Sustainability and Environment
A new perspective on global vegetation water dynamics from radar satellite data
Monitoring radar backscatter
55% of The Netherlands is below sea level. This area contains 60% of the population and generates 65% of the Gross National Product. Obviously, The Netherlands requires efficient risk and water management.
Efficient risk assessment requires large-scale flood simulations with high precision in case a dike or dam breaks. Continuous monitoring of man-made infrastructures in search of small deviations or breaches. And impact assessment of urban area re-organization.
For precise and effective risk assessment, we must increase precision in high-resolution flood simulations, improve accuracy of semantic trajectory determination of water channel networks, and provide the means to align and compare data sets at different resolutions to study the spatial evolution over time of an area or structure.
“The Netherlands requires efficient risk and water management.”
Unfortunately, current solutions, consisting of PostGIS combined with stand-alone applications and libraries, lack the necessary flexibility and scalability and require extensive preprocessing of the data. The goal of this project is to modernize generation and manipulation of these datasets by using a Geospatial Database Management System (DBMS). The unique advantage of this approach is that, unlike previous solutions, it stores the raw data sets, and transforms, combines and processes them only when needed. This will vastly improve flexibility and performance.
To achieve this goal the project team will extend a Geospatial Database Management System (G-DBMS) with a flexible storage schema for 2D/3D geospatial datasets (point cloud, raster, vector, etc.). This is used to store semantically rich objects needed for the personalization of 3D digital city models (i.e., data re-generation with user defined parameters). These 3D digital city models form the basis for flow simulations, urban planning and under- and over- ground formation analysis. Additionally they are very important for automated anomaly detection on manmade structures.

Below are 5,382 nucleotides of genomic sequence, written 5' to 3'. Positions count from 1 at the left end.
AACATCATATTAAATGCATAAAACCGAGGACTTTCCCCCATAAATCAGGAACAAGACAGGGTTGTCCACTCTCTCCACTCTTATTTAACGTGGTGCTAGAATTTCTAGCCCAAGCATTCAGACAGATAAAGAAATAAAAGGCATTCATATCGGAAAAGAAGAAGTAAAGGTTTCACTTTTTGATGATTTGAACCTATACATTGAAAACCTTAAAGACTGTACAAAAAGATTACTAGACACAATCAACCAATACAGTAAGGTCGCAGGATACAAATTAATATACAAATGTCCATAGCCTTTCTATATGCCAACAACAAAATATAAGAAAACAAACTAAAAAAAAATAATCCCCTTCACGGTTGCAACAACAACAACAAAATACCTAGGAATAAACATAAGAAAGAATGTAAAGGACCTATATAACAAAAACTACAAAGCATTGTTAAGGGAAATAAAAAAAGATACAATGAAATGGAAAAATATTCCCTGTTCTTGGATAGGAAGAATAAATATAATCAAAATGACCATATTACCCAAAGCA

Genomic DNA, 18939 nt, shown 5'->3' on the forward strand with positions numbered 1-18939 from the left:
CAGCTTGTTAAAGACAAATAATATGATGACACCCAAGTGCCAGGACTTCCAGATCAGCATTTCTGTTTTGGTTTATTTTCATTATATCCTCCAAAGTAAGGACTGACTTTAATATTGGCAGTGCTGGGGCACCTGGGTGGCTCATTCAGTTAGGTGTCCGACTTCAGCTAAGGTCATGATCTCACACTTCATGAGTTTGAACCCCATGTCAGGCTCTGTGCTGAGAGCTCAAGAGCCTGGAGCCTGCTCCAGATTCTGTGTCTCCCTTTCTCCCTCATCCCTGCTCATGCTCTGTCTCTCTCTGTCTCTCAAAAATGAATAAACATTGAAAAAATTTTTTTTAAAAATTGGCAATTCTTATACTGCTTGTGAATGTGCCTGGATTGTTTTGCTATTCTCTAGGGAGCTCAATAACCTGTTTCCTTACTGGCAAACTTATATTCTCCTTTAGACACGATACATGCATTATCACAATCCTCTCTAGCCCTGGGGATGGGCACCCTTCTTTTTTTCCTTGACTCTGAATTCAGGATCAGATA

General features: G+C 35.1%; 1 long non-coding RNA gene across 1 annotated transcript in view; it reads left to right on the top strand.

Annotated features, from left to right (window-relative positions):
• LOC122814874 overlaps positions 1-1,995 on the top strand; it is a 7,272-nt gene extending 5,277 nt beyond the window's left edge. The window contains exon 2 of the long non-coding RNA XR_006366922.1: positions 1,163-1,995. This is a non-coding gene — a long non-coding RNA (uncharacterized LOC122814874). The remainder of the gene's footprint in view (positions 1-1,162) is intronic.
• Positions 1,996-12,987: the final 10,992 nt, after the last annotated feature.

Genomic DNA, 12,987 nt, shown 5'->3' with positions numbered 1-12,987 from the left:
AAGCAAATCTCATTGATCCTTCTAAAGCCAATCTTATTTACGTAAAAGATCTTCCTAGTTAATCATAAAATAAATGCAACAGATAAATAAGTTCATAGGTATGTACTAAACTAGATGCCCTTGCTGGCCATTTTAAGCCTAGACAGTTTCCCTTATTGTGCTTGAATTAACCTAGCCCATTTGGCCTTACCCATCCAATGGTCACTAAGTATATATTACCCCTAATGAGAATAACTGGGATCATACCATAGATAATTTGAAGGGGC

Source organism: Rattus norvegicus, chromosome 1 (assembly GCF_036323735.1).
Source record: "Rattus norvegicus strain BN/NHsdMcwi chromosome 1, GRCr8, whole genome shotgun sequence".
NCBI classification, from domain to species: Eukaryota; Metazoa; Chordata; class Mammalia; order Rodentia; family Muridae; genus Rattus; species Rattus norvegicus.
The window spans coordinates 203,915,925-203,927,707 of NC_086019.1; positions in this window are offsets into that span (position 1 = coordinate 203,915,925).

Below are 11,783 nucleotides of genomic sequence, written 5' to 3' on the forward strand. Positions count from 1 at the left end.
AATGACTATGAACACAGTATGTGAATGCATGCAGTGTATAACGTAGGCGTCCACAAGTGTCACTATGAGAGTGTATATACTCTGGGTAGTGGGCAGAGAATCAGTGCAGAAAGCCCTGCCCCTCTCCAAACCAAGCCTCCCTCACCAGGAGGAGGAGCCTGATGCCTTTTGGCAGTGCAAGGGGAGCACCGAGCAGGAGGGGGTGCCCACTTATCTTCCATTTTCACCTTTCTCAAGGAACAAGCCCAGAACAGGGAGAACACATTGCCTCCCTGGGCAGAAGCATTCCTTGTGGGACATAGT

“3D digital city models form the basis for flow simulations.”
In this G-DBMS, topological and geometric functionality for 3D raster manipulation will become first-class citizens. For near real-time 3D model generation and manipulation some of these operators will be complemented with a GPU version. Application specific functionality, such as constrained Delaunay triangulation and the marching cubes algorithm for surface re-construction, will also be added as they are important tools in the work done by our commercial partners.
Within this project, spatial analysis tailored to different use case scenarios is done on demand and fast enough to be used by modern risk management systems to, for example, determine trajectory escape routes. In addition, it will provide the means to identify and quantify deviations on flow patterns, such as wind and water, while modeling under- and over- ground surfaces. In other words, it addresses the challenges identified by three major companies in the sector: Fugro, Geodan, and Deltares.
Furthermore, this project stands on the shoulders of a successful COMMIT/ project, “spatiotemporal data warehouses for trajectory exploitation” (P19), and the strategic partnership between CWI Database group, Netherlands eScience Center (NLeSC), TU Delft 3D Geo-information group, VU Geographic Information Systems (GIS) group and Geodan to develop core technology for “Big Data Analytics in the Geo-Spatial Domain”.
Monitoring radar backscatter
Using remote sensing to develop damage indicators across all Antarctic ice shelves
Arctic impact on weather and climate
Updating our knowledge on abrupt climate change
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